Staying Nourished & Energetic
If you’ve signed up for the 7 Day Veggie Challenge or are trying to balance your plant-based diet, you may be concerned with staying nourished and energetic. Being vegetarian or vegan doesn’t have to mean sacrificing an energetic lifestyle! In fact, many people report feeling better when they replace meat and/or dairy with plant protein. The key is to balance your intake of fats, proteins, and vitamins, and keep track of what and how much you’re eating if you are making a significant dietary shift for the first time. Keeping a food journal too stay on top of your intake has never been easier with apps like MealLogger, or simply keep a running list meals you’ve eaten when you sit down to check emails in the evening on your laptop. Sign up for Veggie Challenge to receive information tailored to your concerns during your first week or read on to learn about some common concerns for vegetarian and vegan eaters.
Getting enough iron, protein, B12, etc. Vegetarian and vegan diets are rich in the essential nutrients the body needs, but it is important to be aware of what your body requires in order to make the transition from a meat based to an omnivore diet. Finding good alternative sources of protein, calcium, iron, and B12 will help you to make the change by working these into your daily meals. We have published detailed information on maintaining a healthy diet here: http://www.veggiechallenge.com/tag/nutrition/ Bear in mind that it is particularly important to find reliable sources of Vitamin B12, Iodine, Vitamin D, and Omega 3. Our top pointers are:
- Include a wide variety of different foods in your diet, as no one food source is nutritionally complete in itself. Trying different food and meals will also keep you interested and more likely to commit to changing your diet.
- Use less refined grains as much of the nutrient content is lost. Whole unrefined foods are best.
- Use less salt. We need about 1,500 milligrams, or 3 grams, of salt daily to aid in proper nutrient absorption. In excess however, salt can result in water retention, dehydration, and high blood pressure over time
- Older people are more likely to develop a vitamin B12 deficiency because they are at risk for mal-absorption. For more information read http://www.nytimes.com/2011/11/29/health/vitamin-b12-deficiency-can-cause-symptoms-that-mimic-aging.html?_r=0 http://www.nytimes.com/2011/11/29/health/vitamin-b12-deficiency-can-cause-symptoms-that-mimic-aging.html?_r=0
- Females require more iron than men and can boost their levels by using cast iron pans, including foods high in Vitamin C in meals. It is also beneficial to not consume tea, coffee or chocolate at the same time as iron-rich foods.
- Male vegetarians have much lower requirements for iron than women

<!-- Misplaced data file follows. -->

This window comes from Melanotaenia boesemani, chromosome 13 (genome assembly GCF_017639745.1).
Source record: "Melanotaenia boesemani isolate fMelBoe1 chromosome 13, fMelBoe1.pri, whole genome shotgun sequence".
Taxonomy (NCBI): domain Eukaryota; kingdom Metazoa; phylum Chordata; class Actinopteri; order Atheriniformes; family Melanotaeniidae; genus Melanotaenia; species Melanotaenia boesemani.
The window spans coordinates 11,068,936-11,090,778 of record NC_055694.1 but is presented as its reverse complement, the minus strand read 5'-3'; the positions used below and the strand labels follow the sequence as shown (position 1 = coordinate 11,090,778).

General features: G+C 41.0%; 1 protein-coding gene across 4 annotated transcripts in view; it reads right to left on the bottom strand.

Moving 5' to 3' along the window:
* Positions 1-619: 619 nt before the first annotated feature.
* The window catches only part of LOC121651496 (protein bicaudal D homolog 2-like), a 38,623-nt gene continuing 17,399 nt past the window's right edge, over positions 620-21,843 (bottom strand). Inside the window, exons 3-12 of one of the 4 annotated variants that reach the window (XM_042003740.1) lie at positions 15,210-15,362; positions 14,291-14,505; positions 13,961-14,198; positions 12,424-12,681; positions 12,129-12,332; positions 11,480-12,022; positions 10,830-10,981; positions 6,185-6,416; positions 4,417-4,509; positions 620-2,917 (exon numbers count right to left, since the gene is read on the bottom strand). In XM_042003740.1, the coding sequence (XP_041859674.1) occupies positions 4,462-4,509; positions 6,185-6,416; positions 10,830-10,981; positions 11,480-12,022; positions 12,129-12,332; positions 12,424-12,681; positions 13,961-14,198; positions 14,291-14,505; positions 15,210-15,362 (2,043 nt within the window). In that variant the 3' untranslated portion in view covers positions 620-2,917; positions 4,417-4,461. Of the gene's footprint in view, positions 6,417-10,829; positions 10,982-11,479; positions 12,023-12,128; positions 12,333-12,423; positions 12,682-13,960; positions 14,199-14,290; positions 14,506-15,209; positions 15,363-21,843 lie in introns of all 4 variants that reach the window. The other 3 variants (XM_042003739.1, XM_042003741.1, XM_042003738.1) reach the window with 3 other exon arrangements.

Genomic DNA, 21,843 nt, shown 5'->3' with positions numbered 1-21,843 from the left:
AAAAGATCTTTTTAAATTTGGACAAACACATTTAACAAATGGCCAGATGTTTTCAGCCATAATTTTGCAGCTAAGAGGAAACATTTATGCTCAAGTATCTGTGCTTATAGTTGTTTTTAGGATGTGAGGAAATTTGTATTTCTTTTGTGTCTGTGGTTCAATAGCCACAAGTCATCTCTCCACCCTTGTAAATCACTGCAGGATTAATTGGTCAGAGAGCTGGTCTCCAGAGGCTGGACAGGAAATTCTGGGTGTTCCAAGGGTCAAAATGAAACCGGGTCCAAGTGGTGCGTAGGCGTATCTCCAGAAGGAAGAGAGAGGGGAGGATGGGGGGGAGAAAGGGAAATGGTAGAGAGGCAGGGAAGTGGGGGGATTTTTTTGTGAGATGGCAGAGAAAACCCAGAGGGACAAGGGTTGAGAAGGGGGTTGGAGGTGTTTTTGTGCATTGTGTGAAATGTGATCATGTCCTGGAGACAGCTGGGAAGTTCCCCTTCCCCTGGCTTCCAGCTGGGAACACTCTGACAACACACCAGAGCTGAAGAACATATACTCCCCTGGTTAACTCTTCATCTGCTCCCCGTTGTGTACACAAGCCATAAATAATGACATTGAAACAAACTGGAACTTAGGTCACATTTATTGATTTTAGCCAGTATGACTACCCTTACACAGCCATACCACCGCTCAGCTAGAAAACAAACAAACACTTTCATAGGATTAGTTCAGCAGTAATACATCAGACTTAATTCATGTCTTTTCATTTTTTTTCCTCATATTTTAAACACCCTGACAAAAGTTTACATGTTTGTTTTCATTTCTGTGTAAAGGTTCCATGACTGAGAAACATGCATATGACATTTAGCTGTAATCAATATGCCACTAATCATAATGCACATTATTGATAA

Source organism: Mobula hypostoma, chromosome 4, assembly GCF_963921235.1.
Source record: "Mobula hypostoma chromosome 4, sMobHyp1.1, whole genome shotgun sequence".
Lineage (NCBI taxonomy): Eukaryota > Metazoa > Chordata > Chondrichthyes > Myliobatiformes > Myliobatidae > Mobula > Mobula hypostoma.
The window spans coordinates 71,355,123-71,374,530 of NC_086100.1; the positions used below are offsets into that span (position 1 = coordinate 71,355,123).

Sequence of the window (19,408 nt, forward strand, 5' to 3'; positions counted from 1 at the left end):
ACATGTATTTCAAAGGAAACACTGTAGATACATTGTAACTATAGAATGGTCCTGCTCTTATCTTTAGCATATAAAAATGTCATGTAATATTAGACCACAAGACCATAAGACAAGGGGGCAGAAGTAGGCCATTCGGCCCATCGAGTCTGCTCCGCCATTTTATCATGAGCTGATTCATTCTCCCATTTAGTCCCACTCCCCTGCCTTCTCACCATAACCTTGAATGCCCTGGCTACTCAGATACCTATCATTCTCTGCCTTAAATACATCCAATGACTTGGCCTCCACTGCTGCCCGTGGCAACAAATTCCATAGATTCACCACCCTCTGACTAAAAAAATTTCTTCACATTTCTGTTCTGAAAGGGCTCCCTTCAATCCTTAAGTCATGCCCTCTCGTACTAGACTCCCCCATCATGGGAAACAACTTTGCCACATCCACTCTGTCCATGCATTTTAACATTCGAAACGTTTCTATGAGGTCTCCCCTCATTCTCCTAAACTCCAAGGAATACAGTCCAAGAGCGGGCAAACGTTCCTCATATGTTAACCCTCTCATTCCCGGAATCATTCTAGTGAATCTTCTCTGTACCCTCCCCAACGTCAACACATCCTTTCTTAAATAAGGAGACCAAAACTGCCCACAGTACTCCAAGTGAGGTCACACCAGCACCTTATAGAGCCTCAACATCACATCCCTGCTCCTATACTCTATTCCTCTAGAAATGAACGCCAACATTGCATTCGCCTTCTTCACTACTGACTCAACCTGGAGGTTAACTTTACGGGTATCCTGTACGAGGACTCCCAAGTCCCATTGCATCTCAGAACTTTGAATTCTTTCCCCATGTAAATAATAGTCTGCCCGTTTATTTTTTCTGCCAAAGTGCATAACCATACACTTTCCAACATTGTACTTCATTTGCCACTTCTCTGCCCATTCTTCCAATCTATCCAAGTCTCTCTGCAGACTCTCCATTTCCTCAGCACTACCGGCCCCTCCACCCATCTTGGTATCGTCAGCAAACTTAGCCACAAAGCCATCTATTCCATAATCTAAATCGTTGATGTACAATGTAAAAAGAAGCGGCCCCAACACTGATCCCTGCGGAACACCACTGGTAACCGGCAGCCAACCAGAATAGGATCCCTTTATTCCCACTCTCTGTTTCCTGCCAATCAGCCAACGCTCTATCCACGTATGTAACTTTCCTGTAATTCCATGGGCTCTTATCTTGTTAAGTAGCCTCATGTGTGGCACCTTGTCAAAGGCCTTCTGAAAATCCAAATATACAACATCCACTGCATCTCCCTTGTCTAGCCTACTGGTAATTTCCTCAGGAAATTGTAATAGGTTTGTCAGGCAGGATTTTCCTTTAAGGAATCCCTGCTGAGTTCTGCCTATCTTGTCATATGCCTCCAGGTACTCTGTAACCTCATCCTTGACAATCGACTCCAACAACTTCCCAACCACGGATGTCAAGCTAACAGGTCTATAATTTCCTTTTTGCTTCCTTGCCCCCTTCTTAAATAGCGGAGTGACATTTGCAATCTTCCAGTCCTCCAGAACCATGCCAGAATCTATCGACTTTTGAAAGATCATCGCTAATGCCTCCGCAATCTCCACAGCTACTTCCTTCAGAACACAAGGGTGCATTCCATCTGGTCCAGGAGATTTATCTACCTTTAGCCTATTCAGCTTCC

- During pregnancy and breast-feeding women require extra nutrition, especially iron and b12. For more information readhttp://www.vrg.org/nutrition/veganpregnancy.php It is the position of Dietitians of Canada and the American Dietetic Association that appropriately planned vegetarian diets are healthful, nutritionally adequate and provide health benefits in the prevention and treatment of certain diseases. Read more here: http://www.veggiechallenge.com/tag/nutrition/ and http://veg.ca/go-veg/vegetarian-nutrition/
Feeling nourished and energetic Making sure to consume enough calories, protein and Vitamin D is important for addressing feelings of fatigue and hunger and staying committed to a vegan or vegetarian diet. It can be easy to think of all the low-calorie foods you could eat as part of a vegan diet, such as salads and fruits, but it is also important to remember to eat denser, more calorie-rich foods. Those moving to a low-calorie vegan diet will need to be particularly aware of this. Getting enough fat in your meals will also make you feel satisfied and full. Finding good sources of protein is also important for feeling full and energized. Vegan and vegetarian food is rich in protein, but it can be difficult to adjust initially if you are used to large amounts of protein from an meat-based diet. Legumes such as lentils, beans and soy foods are a good source of protein that can be easily worked into your diet. For more information, The Toronto Vegetarian Society has useful information on energy foods and what to eat at veg.ca and also a helpful page on vegetarian energy foods for kids and athletes http://veg.ca/2006/02/17/vegetarian-energy-foods-for-kids-and-athletes/ For more ideas on how to feel properly nourished on a vegetarian and vegan diet, we recommend reading Ginny Messina, MPH, RD’s tips on committing to veganism, which address the most common barriers related to nutrition, practical issues, and social support: http://www.theveganrd.com/2012/09/ten-tips-for-staying-happy-and-healthy-on-a-vegan-diet.html
I am an Urban and Regional Studies student at Cornell University, a certified Samarya yoga teacher, and an explorer of new places. My academic interests surround analyzing social change through architecture and the impact of creative production on urban humanity. On a Saturday afternoon, you will likely find me out on a run, building my next bicycle, or sketching on a street corner. I became a guest blogger for the Veggie Challenge as part of the work exchange program at the Lotus Feast house in Toronto (many thanks to Steve for a great experience). I support the sustainable objectives of maintaining a plant-based diet but remain conscious of cultural food practices and am interested in blending the two approaches in cooking.